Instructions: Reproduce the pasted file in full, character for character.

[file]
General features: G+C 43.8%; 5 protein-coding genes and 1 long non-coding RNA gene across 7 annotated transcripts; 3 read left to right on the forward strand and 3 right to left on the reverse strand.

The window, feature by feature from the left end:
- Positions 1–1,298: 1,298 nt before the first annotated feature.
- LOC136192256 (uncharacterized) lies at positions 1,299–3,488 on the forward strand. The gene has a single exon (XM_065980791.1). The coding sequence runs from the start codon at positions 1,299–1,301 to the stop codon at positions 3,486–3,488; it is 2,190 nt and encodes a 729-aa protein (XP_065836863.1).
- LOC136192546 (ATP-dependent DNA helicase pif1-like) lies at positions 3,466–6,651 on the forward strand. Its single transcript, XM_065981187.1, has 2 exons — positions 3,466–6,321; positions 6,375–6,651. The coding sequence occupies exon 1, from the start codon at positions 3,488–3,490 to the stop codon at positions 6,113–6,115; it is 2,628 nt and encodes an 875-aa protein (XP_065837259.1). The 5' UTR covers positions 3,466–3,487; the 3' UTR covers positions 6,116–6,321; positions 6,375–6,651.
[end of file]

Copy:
General features: G+C 43.8%; 5 protein-coding genes and 1 long non-coding RNA gene across 7 annotated transcripts; 3 read left to right on the forward strand and 3 right to left on the reverse strand.

The window, feature by feature from the left end:
- Positions 1–1,298: 1,298 nt before the first annotated feature.
- LOC136192256 (uncharacterized) lies at positions 1,299–3,488 on the forward strand. The gene has a single exon (XM_065980791.1). The coding sequence runs from the start codon at positions 1,299–1,301 to the stop codon at positions 3,486–3,488; it is 2,190 nt and encodes a 729-aa protein (XP_065836863.1).
- LOC136192546 (ATP-dependent DNA helicase pif1-like) lies at positions 3,466–6,651 on the forward strand. Its single transcript, XM_065981187.1, has 2 exons — positions 3,466–6,321; positions 6,375–6,651. The coding sequence occupies exon 1, from the start codon at positions 3,488–3,490 to the stop codon at positions 6,113–6,115; it is 2,628 nt and encodes an 875-aa protein (XP_065837259.1). The 5' UTR covers positions 3,466–3,487; the 3' UTR covers positions 6,116–6,321; positions 6,375–6,651.